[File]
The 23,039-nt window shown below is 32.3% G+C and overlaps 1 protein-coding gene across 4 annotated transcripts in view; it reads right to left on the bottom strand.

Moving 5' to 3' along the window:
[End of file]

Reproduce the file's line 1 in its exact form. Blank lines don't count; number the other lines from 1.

The 23,039-nt window shown below is 32.3% G+C and overlaps 1 protein-coding gene across 4 annotated transcripts in view; it reads right to left on the bottom strand.